A typical sequence of operations utilizing the present invention will now be described with a cassette 22 full of wafers ready to be processed positioned at the loading station and an empty cassette 24 positioned at the unloading station 23. The tray 11 moves to the left to place wafer aperture 18 immediately below a wafer in the cassette 22. Typically the system will include detection and operational interlock systems for determining whether a wafer exists in the position where the tray 11 moves into the cassette. The chucks 32 and 42 are lowered to positions below the tray 11, and the cassette 22 is lowered so that the first wafer is picked off by the wafer recess 18'. The tray is then moved to the right so that aperture 18 is positioned over the wafer support chuck 32. The chucks 32 and 34 are then raised, and chuck 32 will pick off the first wafer from the recess 18'. The tray is then moved left to the starting position wherein the chuck 32 and 42 will be located in the operating apertures 15 and 16 respectively, and the chucks then lowered for operations. The first operation will take place by the application of photoresist material onto the wafer which is then spun for a selected period of time to produce the uniform layer of photoresist on the wafer. The chucks 32 and 42 are then raised and the tray 11 again moved left so that recess 18' is positioned within cassette 22 to pick off the next wafer and recess 17' is positioned below the wafer on chuck 32. The chucks are then lowered along with cassette 22 so that a new wafer to be treated is positioned in recess 18' and the wafer with applied photoresist is positioned in recess 17'. Next the tray is then moved to the right position recesses 18' and 17' over chucks 32 and 42 respectively. The chucks are raised lifting the two wafers off of the tray and the tray moved back to the starting position with the chucks 32 and 42 centered in the operating apertures 15 and 16, respectively. The chucks 32 and 42 are then lowered for performing the respective operations. Photoresist is applied to the second of the wafers as described. In the second operating station the vacuum chamber cover 45 is lowered onto the base plate 44. The space surrounding the wafer is evacuated while heat is conducted to the wafer from the chuck. In this manner vapors are drawn off from the applied photoresist without adversely affecting either the photoresist or the wafer. When the process is complete the vacuum is relieved and the cover 45 raised.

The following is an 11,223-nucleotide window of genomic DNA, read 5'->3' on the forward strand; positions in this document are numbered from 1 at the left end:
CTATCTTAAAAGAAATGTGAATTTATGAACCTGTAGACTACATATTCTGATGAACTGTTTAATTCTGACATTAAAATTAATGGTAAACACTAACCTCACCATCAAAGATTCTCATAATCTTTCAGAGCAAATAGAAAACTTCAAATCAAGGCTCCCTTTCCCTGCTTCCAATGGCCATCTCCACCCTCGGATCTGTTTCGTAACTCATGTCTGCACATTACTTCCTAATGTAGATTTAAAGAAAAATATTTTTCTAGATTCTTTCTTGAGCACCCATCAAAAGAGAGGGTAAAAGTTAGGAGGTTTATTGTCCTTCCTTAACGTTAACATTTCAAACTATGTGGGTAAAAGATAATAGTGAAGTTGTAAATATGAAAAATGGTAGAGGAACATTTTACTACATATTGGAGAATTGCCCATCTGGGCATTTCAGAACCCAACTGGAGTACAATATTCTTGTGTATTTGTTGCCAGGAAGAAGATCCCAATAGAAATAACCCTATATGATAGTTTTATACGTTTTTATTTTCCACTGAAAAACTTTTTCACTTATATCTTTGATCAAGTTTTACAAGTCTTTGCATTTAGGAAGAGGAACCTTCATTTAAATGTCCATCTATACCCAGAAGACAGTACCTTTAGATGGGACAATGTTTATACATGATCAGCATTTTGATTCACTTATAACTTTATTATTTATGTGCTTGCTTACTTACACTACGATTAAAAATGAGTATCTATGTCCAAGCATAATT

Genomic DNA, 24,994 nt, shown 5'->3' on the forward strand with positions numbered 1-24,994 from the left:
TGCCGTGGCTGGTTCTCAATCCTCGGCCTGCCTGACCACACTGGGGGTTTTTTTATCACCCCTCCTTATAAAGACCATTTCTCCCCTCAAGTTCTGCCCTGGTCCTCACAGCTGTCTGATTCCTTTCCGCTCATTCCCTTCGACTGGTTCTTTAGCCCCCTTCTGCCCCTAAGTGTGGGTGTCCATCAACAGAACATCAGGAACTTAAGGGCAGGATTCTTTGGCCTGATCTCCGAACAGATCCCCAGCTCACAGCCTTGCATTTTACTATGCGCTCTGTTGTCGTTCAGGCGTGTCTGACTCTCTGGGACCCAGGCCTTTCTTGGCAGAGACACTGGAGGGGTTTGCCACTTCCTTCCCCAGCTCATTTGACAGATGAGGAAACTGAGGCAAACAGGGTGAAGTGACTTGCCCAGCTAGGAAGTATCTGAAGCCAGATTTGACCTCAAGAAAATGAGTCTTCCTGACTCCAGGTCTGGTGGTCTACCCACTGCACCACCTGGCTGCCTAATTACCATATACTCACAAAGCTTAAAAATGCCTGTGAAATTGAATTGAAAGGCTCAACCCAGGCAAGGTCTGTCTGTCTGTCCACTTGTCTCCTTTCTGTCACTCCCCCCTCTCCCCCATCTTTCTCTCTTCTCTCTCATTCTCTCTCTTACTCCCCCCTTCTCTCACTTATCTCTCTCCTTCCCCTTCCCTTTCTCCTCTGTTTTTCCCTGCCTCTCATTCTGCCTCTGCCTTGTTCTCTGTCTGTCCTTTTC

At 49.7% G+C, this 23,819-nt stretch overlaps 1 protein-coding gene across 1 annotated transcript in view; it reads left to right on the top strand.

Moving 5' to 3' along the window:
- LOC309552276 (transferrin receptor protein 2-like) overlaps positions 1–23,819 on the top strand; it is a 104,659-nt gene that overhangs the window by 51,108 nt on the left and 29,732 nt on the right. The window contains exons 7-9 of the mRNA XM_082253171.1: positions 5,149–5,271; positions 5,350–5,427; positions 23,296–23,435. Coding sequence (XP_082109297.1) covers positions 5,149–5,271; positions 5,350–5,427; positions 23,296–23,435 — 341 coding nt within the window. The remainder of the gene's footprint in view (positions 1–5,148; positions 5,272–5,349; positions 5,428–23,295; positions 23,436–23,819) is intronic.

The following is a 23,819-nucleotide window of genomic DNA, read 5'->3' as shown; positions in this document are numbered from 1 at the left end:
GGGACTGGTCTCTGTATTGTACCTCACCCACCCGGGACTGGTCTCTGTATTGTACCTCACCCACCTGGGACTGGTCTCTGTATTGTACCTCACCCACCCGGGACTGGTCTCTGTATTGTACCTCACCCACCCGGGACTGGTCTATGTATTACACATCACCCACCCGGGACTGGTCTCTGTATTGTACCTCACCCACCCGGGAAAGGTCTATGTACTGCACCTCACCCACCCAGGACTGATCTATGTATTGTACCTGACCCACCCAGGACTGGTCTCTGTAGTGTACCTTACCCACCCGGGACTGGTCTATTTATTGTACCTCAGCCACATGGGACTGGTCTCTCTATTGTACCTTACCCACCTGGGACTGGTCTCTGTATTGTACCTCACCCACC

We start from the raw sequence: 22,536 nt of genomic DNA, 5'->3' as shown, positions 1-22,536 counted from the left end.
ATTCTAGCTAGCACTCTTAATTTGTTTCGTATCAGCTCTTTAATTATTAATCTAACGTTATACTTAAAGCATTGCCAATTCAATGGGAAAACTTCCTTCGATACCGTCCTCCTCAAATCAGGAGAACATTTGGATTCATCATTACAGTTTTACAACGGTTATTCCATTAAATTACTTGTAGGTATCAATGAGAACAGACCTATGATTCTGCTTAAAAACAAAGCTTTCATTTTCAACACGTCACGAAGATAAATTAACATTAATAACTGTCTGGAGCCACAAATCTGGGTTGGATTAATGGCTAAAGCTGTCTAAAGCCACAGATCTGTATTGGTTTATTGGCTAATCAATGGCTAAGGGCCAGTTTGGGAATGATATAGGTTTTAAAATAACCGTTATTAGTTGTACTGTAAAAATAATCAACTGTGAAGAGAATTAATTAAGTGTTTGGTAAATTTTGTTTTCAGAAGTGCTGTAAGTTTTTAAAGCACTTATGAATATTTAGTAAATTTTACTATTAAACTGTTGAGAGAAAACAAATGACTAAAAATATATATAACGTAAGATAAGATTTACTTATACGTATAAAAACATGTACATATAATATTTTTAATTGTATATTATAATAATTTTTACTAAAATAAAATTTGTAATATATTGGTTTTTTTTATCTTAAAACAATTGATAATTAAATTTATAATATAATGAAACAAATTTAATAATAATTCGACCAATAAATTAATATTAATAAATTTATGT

Next the chucks 32 and 34 are raised and the tray again moved to the left to position the recess 18' in the cassette, recess 17' below the wafer on chuck 32 and recess 19' below the wafer on chuck 42. The chucks are lowered and cassette 22 lowered placing wafers in the recesses 18', 17' and 19', and the tray moved to the right to position recess 18' over chuck 32, recess 17' over chuck 42, and recess 19' in the cassette 24 in the unloading station. The chucks 32 and 42 are then raised to pick up the wafers from recesses 18' and 17' and cassette 24 raised to pick up the wafer from recess 19'. The tray 11 is then moved back to the starting position and the chucks 32 and 42 lowered for the next operation.
The movement of the tray, the chucks, and the cassettes continue so that wafers are processed by first coating and then drying the photoresist until the cassette 22 is empty. Sensors will indicate that when the tray 11 moves to the loading station 21, no wafer will be located in recess 18'. During the next operation no photoresist will be applied while the last wafer being processed is being dried. When that last wafer is then moved into the cassette at the unloading station, the complete processing operation will be completed, ready for changing the cassettes at the loading and unloading station for new cassettes.
The terms and expressions which have been employed here are used as terms of description and not of limitations, and there is no intention, in the use of such terms and expressions of excluding equivalents of the features shown and described, or portions thereof, it being recognized that various modifications are possible within the scope of the invention claimed.